This is the eighth part of my fortnightly serial. If you missed Part 7, you can read it here.

Part 8: Reaching Out

In the days that followed, Janet did her best to concentrate on seeing the magic of Hotel Fulcrum, but it was difficult. There wasn’t really any time to focus. While she worked, Hela would take calls, or quiz her on various locations in the hotel. Taking the time to focus her mind at home didn’t help either. Requests for quiet resulted in laughter and half-hearted attempts to lower voices before things started up again. She told them she was trying to pick up meditation, a revelation which was mostly greeted with scorn.

Janet’s mother followed her to her bedroom after that announcement. “Janet, are you all right?”

“I’m fine. Why wouldn’t I be?”

“Why are you so interested in meditation all of a sudden? It isn’t anxiety, or depression, or…”

“Of course not. Mum, meditation is perfectly normal. It’s something people would talk about at uni all the time.” This was not untrue, although Janet had usually made a point of ignoring those people.

“You’ve always been quiet, now you barely talk to anyone. I’m worried about you. You need to get out more, meet people.”

“I am. I have a job, remember?”

“And when you’re at the job, do you actually talk to people? About themselves? Or just put your head down and work?”

“I thought working was a good thing.”

“It is. It’s not the only thing, though.” 

Janet stopped trying to meditate at home after that. Instead, she would leave early for the hotel, and wait in the car for her shift to start. There, she focused on picturing a wall in her mind — she hadn’t forgotten Hela’s advice, and she suspected she’d need to shield her mind a lot. When it seemed like things had settled down a little more, she began to wait in the lobby, ignoring the people around her and focusing on the floor, although it still gave her a twinge of fear. Sometimes she felt like she could see the threads it was made of, but she might have just been remembering that night when Hela had woven the floor back together.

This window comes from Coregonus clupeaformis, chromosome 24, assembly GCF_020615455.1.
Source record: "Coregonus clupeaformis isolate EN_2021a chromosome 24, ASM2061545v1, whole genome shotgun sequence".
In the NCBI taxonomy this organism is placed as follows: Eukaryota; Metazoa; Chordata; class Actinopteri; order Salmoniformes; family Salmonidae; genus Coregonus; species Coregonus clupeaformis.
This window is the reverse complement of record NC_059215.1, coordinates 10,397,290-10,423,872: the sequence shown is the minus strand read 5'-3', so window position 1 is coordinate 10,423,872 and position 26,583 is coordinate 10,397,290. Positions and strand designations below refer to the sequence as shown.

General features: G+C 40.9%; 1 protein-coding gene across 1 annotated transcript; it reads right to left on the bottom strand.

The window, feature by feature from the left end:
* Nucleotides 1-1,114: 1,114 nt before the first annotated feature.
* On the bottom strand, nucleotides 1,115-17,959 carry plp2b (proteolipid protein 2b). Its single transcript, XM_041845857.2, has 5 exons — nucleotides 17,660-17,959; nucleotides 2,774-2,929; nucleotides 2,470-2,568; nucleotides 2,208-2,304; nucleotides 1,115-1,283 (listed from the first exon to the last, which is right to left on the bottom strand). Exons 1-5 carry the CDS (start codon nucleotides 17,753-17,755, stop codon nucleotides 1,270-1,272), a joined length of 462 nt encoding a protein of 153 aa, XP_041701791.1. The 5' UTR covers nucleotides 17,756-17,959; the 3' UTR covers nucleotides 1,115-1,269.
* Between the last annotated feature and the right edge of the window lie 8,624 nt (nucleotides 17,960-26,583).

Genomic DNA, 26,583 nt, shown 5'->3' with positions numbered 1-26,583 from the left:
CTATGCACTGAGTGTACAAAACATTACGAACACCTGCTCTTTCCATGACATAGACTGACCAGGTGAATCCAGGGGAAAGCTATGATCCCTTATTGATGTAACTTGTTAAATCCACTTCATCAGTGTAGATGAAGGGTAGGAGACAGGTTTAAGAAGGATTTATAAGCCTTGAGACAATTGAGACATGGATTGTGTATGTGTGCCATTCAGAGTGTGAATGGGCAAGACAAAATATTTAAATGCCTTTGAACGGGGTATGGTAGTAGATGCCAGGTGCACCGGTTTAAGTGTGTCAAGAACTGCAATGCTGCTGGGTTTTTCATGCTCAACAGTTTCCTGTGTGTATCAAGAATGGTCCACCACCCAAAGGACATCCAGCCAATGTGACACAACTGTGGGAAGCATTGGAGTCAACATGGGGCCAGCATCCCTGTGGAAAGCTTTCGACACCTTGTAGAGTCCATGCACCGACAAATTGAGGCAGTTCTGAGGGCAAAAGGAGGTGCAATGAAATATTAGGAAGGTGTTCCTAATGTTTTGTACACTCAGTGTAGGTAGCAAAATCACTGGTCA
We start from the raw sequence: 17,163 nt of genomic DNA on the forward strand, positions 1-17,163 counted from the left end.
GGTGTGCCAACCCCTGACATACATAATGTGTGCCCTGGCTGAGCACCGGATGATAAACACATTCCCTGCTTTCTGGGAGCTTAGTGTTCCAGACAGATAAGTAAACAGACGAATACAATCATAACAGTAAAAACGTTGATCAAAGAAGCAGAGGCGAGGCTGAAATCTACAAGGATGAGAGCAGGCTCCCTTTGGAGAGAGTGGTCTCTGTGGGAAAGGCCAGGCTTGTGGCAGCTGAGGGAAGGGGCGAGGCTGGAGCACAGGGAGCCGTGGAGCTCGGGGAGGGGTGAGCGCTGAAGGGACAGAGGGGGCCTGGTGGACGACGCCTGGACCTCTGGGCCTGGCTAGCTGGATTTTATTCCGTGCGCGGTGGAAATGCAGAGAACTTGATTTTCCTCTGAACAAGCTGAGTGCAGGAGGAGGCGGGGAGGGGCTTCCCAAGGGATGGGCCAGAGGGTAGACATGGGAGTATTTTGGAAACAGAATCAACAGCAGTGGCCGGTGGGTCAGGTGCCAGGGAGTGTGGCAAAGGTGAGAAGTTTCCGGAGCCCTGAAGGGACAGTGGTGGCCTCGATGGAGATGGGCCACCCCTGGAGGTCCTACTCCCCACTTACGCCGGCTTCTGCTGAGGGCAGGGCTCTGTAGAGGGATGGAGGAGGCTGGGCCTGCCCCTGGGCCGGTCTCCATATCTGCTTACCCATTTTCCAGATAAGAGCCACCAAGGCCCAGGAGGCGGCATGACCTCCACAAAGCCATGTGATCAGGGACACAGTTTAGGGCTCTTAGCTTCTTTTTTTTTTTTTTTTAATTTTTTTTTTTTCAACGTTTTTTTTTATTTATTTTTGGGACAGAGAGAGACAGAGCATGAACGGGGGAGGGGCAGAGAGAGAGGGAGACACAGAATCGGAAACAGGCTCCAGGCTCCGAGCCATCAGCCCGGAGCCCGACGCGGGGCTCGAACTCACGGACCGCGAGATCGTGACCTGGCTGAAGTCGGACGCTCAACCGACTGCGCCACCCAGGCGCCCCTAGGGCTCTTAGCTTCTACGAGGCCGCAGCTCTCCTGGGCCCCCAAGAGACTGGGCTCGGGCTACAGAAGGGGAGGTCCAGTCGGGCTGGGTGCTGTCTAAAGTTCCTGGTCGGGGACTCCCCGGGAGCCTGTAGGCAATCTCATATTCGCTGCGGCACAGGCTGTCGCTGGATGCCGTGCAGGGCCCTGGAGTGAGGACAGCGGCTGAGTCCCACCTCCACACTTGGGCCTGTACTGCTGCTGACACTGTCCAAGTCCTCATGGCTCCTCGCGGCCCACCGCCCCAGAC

As the days went by, she thought she might actually be making progress. There was no way to really know if she was protecting her mind enough: all she knew was that nobody was commenting on her thoughts anymore, but that could have just been good manners on the parts of the others. But she was sure she could see glimmers in the walls. They weren’t anything on the order of the twisting, shifting strings Paxton had showed her, but they happened too often now to just be her imagination. 

It was at this point Hela started giving Janet more errands to do on her own. Usually this was limited to the ground floor, carrying glasses from the bar to the overflow dishwasher, and other such things.